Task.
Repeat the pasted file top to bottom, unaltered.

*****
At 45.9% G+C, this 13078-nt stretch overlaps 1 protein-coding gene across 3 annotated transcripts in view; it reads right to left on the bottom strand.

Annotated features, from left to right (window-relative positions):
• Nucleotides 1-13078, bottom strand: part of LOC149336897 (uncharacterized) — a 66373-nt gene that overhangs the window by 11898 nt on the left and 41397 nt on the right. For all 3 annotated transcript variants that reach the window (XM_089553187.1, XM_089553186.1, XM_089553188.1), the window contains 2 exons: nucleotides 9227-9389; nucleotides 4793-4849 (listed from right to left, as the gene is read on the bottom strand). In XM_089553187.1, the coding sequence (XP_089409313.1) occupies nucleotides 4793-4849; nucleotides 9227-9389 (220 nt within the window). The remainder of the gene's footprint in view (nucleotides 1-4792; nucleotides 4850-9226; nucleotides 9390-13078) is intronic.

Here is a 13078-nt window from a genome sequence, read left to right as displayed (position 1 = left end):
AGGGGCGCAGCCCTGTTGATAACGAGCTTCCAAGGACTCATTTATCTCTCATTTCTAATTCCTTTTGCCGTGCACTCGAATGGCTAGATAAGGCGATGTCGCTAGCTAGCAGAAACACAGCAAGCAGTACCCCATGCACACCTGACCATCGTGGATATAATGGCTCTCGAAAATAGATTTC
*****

At 45.9% G+C, this 13078-nt stretch overlaps 1 protein-coding gene across 3 annotated transcripts in view; it reads right to left on the bottom strand.

Annotated features, from left to right (window-relative positions):
• Nucleotides 1-13078, bottom strand: part of LOC149336897 (uncharacterized) — a 66373-nt gene that overhangs the window by 11898 nt on the left and 41397 nt on the right. For all 3 annotated transcript variants that reach the window (XM_089553187.1, XM_089553186.1, XM_089553188.1), the window contains 2 exons: nucleotides 9227-9389; nucleotides 4793-4849 (listed from right to left, as the gene is read on the bottom strand). In XM_089553187.1, the coding sequence (XP_089409313.1) occupies nucleotides 4793-4849; nucleotides 9227-9389 (220 nt within the window). The remainder of the gene's footprint in view (nucleotides 1-4792; nucleotides 4850-9226; nucleotides 9390-13078) is intronic.

Here is a 13078-nt window from a genome sequence, read left to right as displayed (position 1 = left end):
AGGGGCGCAGCCCTGTTGATAACGAGCTTCCAAGGACTCATTTATCTCTCATTTCTAATTCCTTTTGCCGTGCACTCGAATGGCTAGATAAGGCGATGTCGCTAGCTAGCAGAAACACAGCAAGCAGTACCCCATGCACACCTGACCATCGTGGATATAATGGCTCTCGAAAATAGATTTC